Why Everything Hurts after a Traumatic Brain Injury
If you suffer a blow to the head, or if your head is jarred enough so that your brain moves inside your skull, it’s possible that you may sustain a traumatic brain injury (TBI). Depending on the severity of the brain trauma, a TBI is known for causing a variety of different health-related complications, such as confusion, memory loss, tissue damage, swelling, or even a lack of oxygen to the brain.
These may seem like pretty common complications. But, what many survivors don’t expect in the weeks, months, or even years after the event that caused their injury is the feeling of chronic pain that they continue to experience. As it turns out, however, various forms of pain are a highly common complication after a traumatic brain injury.
According to the U.S. Centers for Disease Control and Prevention (CDC), falls are the leading cause of traumatic brain injuries and can result in closed head or open wound brain injuries. However, if it is several months or even years after your injury and your body has seemingly healed, why does it feel like everything still hurts after all that time has passed?
Pain After a Traumatic Brain Injury
Pain is reported to be one of the most challenging difficulties experienced by survivors of traumatic brain injuries. The pain can be acute or chronic, and it can affect a variety of different areas of the body — not just the head. There are two main categories of chronic pain: nociceptive and neuropathic pain. The former is caused by stimuli that are received by the body’s nociceptors; the latter is tied to damage in the body’s neurological system.
TBIs can result in head and neck pain, orthopedic pain, and gastrointestinal issues, among other issues. Unfortunately, however, the mechanisms that link pain to brain trauma is poorly understood, and specific treatments are lacking for TBI-related pain.
One recent study of 94 mild TBI (mTBI) survivors showed that 93% reported head/neck pain, and 64% reported body pain. Another study, a meta-analysis of 23 studies, also showed a significant prevalence of chronic pain in civilians with mTBIs (75%) and 32% for a moderate or severe TBI. A total of 20 studies that included 3,289 civilian patients with TBIs demonstrated a chronic pain prevalence of 51.5%.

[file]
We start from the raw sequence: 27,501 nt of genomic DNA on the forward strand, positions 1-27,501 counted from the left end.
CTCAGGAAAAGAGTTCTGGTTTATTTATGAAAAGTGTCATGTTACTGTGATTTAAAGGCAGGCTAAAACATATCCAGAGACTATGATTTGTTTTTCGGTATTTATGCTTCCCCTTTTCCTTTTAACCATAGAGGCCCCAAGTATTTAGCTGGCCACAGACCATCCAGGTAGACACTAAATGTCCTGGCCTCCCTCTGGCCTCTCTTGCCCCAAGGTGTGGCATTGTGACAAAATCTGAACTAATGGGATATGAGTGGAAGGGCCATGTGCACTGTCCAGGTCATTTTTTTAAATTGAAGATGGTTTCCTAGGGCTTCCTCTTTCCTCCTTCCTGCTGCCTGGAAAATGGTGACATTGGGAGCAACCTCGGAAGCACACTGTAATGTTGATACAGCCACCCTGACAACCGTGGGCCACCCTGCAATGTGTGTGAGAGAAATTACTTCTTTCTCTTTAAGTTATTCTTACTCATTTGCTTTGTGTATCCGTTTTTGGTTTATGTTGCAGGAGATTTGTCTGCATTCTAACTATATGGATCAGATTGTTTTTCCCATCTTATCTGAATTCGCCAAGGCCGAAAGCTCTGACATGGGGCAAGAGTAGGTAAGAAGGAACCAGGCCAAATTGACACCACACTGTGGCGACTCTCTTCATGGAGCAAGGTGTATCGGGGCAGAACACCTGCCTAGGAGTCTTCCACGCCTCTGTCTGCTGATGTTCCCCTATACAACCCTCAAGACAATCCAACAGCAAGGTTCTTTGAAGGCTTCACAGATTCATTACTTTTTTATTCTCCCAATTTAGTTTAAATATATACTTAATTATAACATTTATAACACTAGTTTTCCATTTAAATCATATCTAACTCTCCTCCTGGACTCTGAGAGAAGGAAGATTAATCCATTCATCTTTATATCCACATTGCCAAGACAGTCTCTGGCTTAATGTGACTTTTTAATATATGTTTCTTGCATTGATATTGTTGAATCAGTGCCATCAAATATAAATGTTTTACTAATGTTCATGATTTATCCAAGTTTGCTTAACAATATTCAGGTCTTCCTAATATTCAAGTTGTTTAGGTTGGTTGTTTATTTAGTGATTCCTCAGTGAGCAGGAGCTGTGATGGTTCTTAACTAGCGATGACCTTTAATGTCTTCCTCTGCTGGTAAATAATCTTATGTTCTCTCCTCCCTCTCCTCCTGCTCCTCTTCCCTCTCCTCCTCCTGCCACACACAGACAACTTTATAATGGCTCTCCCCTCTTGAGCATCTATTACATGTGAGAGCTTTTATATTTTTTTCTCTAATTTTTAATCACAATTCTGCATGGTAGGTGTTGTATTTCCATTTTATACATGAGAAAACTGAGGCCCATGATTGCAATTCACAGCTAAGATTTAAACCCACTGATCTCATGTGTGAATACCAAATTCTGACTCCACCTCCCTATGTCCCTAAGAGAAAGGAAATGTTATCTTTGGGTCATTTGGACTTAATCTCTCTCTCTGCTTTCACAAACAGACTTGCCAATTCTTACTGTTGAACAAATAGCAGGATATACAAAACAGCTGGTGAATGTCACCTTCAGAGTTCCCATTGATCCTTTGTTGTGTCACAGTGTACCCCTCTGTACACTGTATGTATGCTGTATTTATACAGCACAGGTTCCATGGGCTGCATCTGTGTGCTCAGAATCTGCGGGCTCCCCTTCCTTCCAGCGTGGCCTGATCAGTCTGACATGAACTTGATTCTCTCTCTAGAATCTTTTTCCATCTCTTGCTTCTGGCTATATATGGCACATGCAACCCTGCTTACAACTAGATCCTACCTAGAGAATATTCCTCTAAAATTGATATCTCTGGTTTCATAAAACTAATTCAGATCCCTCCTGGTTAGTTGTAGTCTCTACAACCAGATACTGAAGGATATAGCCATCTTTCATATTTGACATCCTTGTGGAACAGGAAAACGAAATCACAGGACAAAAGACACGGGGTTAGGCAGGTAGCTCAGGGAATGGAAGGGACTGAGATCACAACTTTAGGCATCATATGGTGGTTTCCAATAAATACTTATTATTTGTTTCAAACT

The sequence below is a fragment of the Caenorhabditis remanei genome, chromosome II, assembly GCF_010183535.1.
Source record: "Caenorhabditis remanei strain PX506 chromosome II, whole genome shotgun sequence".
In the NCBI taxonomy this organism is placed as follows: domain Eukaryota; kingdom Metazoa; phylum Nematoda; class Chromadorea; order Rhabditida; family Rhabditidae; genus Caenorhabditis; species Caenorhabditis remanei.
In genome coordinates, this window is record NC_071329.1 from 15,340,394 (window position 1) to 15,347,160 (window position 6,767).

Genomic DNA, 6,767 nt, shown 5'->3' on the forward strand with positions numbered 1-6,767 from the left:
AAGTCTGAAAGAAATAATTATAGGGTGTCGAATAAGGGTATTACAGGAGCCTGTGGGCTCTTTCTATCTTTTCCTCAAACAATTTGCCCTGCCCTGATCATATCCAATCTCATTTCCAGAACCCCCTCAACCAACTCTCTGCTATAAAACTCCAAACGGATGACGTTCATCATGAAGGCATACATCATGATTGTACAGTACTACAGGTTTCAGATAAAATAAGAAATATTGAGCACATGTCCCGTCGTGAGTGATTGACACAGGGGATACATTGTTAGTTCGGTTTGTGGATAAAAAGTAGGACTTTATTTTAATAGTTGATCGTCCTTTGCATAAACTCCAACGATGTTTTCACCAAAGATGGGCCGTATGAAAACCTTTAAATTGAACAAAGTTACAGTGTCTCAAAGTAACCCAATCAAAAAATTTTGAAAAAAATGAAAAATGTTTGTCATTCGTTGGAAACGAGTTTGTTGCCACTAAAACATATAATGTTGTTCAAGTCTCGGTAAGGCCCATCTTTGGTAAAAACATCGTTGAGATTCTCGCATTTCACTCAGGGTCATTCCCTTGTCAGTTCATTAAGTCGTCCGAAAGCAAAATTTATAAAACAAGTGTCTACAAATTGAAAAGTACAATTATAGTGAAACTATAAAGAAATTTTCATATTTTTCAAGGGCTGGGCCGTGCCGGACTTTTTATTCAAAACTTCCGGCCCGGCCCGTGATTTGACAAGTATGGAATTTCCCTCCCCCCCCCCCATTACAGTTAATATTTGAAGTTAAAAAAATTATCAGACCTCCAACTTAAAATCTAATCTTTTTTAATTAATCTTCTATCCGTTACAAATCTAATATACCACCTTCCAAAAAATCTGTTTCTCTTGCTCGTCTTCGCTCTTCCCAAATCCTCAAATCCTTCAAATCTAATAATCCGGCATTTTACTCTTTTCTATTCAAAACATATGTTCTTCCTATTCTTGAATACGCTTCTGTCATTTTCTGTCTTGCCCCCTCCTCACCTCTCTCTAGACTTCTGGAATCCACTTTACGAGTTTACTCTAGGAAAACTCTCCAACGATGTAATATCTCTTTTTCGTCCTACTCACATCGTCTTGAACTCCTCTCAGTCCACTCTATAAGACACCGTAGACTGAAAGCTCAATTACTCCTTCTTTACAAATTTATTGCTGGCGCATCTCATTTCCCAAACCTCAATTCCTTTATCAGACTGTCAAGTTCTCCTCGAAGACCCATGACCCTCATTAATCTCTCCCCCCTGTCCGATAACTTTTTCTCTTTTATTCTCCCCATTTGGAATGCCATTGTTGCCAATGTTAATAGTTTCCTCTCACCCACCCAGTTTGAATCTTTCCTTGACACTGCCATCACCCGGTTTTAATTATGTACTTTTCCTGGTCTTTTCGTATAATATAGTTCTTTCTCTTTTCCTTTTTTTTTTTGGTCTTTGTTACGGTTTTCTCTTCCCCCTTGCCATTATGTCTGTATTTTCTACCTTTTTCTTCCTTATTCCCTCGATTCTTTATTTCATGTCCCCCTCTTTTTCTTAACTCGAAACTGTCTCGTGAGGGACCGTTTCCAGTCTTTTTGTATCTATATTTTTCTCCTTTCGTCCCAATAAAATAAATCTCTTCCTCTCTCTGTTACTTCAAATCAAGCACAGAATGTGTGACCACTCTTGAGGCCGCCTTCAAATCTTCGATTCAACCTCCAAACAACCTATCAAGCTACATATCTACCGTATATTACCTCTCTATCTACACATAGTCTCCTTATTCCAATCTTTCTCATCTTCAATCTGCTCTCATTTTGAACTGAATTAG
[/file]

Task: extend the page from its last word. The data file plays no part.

The book “Brain Neurotrauma: Molecular, Neuropsychological, and Rehabilitation Aspects” says that a post-traumatic headache (PTH) is the most common chronic pain injury, along with neuropathic pain and pain caused by spasticity (muscle tension) and fractures. It can result in headache disorders, including tension headaches, cluster headaches, and migraines. The symptoms usually develop within seven to 30 days of a brain injury and commonly resolve within 90 days.
However, the book continues:
“Persistence of pain beyond 3 months suggests pain chronicity with underlying peripheral and central sensitization in the trigeminal system... The average onset time for chronic head and facial pain is about 6 months. Thus, the characteristics of chronic pain after TBI resemble those of chronic central pain from other causes, with painful regions exhibiting allodynia, hyperpathia, and wind-up.”
The Impact of a TBI on the Brain’s Frontal Lobe
A study of rodents that was recently published in Nature Communication shows that some spinal cord pain can begin in the brain’s frontal lobe, which is the area of the brain responsible for a variety of cognitive skills, such emotional expression, memory, and judgment. While it’s true that brain activity in the prefrontal cortex (a region of the frontal lobe) would commonly light up when scanned patients experienced pain, the brain activity was always assumed to be a symptom of pain and not the cause of it.
However, if the findings on the mice and rats hold true for humans with similar brain injuries, it may be feasible that treating the pain in this area could be effective at preventing chronic pain for people with TBIs.
Prognosis after a Traumatic Brain Injury
The prognosis and recovery of patients with traumatic brain injuries are never clear cut and frequently depend on a variety of factors that are specific to each patient. Some of these factors include the patient’s age, the location of their brain injury, and if they spent time in a coma (and if so, for how long).
Early medical treatment and intervention for a brain injury are critical to achieving optimal recovery. Treatments for different types of brain trauma can include brain scans, intracranial pressure monitoring, brain surgeries, medications, mental health therapy, and support groups (depending on the specific type of injury). Additionally, a period of physical rehabilitation is often required during recovery, as it can help to retrain neurons that were lost or damaged as a result of the injury. It also is a way for TBI survivors to relearn functional and physical skills that may have been lost.
The difficulty for TBI survivors who use some prescription medications is that they may be more susceptible than non-TBI sufferers to the prescriptions’ cognitive side effects. And, in some cases, the meds can actually have adverse effects, such as memory loss.
To learn more about traumatic brain injuries, be sure to review our free resource, The Simplified Guide To a Traumatic Brain Injury.
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